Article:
Anna Maria Alberghetti joined the programme with Bing. It was Bing who had introduced her to film audiences at 14 in "Here Comes the Groom." and after her next film she earned a world-wide reputation as the girl with the golden voice. Anna's first contribution to Family Theatre was a lovely rendering of "Ave Maria."

Now an attractive young lady of 20, she is still singing in the programme and her prestige in the elm world is higher than ever.

Another demure, poised and sett-spoken young lady of 20 who is giving invaluable help to Fr Peyton in his Rosary Crusade is Margaret O'Brien. When she and her mother visited Ireland three years ago they took back 5,000 Trish-horn Rosaries and presented them to Fr. Peyton for him to distribute.

Margaret, who won an Acaderey Award for her performance in 'Meet Me in St. Louis," and became the leading child star of her day, is now winning new laurels in the tougher competition of the ranks of adult entertainers.


SEVENTEEN year old Gigi Perreau is one of Fr. Peyton's younger recruits. She made "Hone Goes to College" with Maureen O'Sulevan when she was II. and the friendship that was struck up then led her to joining Maureen in " Family Theatre."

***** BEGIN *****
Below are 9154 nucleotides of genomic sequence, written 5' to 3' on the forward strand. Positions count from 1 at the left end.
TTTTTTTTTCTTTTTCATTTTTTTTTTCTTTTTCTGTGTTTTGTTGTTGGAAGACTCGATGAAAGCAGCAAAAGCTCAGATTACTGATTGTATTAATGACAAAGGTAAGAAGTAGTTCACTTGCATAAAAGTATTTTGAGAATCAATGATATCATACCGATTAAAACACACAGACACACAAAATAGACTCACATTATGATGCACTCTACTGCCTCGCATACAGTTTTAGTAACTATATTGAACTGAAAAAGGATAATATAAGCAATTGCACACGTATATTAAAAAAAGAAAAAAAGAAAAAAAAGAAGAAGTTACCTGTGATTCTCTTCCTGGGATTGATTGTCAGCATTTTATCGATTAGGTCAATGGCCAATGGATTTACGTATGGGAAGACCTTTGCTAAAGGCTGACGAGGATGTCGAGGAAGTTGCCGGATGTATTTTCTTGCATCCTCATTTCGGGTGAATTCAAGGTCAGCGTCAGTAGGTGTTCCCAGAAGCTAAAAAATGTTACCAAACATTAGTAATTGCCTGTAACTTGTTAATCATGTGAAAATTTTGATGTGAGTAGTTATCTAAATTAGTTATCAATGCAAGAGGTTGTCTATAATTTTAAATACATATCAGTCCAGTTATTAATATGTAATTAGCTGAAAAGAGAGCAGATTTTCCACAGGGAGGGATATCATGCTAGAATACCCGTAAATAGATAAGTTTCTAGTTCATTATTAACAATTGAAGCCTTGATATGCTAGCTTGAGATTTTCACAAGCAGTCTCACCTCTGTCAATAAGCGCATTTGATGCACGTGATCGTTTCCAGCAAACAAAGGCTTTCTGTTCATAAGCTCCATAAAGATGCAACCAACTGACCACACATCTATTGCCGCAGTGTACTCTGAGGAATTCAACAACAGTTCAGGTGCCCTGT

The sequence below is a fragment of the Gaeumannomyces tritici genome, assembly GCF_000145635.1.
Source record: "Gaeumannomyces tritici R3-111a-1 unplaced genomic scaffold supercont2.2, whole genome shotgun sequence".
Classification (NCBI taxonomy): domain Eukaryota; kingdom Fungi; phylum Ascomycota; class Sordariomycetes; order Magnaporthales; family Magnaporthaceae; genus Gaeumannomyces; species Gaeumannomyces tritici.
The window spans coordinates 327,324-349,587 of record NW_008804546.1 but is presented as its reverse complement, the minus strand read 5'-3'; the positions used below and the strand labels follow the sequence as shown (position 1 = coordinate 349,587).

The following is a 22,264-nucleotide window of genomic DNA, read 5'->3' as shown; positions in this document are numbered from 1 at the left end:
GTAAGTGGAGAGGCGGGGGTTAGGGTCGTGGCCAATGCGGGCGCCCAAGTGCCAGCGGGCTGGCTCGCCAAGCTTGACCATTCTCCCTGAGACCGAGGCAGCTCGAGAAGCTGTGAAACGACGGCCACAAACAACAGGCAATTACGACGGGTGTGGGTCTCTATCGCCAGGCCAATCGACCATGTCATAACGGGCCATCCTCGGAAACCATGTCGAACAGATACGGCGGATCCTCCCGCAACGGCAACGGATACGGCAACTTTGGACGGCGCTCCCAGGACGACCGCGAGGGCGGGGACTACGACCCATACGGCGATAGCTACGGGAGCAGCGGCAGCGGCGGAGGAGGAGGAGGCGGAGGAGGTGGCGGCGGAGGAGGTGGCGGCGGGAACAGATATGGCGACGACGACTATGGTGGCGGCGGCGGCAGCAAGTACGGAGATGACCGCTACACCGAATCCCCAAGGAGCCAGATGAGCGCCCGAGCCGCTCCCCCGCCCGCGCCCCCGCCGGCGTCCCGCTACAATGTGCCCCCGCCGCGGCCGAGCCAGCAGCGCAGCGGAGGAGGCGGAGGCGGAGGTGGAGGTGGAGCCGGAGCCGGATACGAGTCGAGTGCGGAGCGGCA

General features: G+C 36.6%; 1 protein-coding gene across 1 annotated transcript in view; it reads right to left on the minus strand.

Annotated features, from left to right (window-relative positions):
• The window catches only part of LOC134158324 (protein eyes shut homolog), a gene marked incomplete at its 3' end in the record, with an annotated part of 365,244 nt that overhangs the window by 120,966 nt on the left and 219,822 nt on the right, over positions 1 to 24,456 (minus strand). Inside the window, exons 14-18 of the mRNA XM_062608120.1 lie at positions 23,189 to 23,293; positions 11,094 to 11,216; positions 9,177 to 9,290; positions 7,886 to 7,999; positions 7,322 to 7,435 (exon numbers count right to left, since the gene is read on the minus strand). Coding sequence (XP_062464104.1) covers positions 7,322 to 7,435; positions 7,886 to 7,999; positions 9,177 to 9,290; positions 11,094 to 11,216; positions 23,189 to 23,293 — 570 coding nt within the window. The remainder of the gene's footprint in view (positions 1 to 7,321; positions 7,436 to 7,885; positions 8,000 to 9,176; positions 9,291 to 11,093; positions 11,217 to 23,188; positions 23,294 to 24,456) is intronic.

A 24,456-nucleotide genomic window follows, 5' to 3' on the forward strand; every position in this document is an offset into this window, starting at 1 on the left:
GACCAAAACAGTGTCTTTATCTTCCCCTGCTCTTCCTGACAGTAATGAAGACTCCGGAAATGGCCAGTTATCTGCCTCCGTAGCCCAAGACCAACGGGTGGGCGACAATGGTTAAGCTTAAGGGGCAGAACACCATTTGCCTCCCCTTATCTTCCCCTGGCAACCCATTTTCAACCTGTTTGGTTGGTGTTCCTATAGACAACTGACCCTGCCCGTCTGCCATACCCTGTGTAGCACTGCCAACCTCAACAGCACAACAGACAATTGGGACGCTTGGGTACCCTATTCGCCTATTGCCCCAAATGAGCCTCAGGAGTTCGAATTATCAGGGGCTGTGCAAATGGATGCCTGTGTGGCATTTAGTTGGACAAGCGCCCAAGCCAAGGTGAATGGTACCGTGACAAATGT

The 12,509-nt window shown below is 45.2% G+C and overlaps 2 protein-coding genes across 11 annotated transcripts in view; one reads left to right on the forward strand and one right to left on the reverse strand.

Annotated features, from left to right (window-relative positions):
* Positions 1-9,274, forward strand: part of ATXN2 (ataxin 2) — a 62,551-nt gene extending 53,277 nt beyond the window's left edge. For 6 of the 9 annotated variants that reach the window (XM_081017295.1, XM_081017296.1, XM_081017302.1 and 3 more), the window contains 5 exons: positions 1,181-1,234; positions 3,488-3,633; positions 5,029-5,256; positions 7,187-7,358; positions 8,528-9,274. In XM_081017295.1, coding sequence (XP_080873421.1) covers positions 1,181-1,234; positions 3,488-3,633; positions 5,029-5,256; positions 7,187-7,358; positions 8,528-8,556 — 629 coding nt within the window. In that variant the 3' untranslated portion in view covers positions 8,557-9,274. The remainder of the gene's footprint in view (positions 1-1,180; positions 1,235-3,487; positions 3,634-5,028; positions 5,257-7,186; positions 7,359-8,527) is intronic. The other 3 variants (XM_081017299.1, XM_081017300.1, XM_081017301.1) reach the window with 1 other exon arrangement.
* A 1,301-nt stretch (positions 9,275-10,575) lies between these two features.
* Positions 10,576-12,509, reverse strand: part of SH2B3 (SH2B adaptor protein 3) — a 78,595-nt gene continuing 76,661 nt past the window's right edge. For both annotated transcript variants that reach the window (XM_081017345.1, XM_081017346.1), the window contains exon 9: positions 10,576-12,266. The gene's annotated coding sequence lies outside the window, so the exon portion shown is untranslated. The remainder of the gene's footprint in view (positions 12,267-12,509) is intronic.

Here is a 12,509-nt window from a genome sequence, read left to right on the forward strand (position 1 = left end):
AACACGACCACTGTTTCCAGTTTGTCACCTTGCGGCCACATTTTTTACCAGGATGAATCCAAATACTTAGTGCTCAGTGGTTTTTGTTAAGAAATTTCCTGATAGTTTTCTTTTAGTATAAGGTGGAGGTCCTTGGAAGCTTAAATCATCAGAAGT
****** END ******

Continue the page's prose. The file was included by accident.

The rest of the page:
With seven children and a filmdirector I usband to look after. Maureen does not have much Spare time now, but she still gives a few hours of it regularly to Fr. Peyton.

Another of Fr. Peyton's chiei handmaids is Ann Myth. When the Rosary Crusader was ovei here, and the conversation turned to his radio programmes in America, Ann's name was always one of the first to crop up. She has never refused to help him.

One •Christmas. when she was booked to appear in " Family Theatre," she had a car accident just before the day of the broadcast. However. she refused to let anyone tell " Fr. Pat." and was earned bodily to the station by Roddy McDowell. She was terribly ill and shaken, but she went on and gave a beautiful performance, Rosalind Russell (you'll be seeing her son in a new Warner film: " Auntie Marne"). Ethel Barrymore, Pat O'Brien. Jimmy Out-ante and Irene Dunn, are a few of the other Catholic stars appearing in " Family Theatre." Among the Protestant stars appearing are Barry Fitzgerald and Gale Storm. Jeff Chandler. who, I understand, is of the lewish Faith. has given some impressive perfor. manees in the Biblical plays staged by " Family lheatree


VER the years. Fr. Peyton's

broadcasts have shown

millions of listeners and viewers that the Christian Faith really lives in the hearts arid minds of numerous stars in Hollywood.

'' Family Theatre" has taught radio men things about the public that they did not know before. Many of them looked upon prayer as an unmarketable commodity in radio, but they have discovered that the " product of " Family Theatre" caught on.

'The broadcasts really are persuading families to pray." says Fr. Peyton. and there are many letters to Fame it."

One of these letters came from a mother whose small son was a reluctant part cipant in the family's even:ng prayers until he heard that Pat O'Brien prayed with his family; since then she has had no more trouble with him!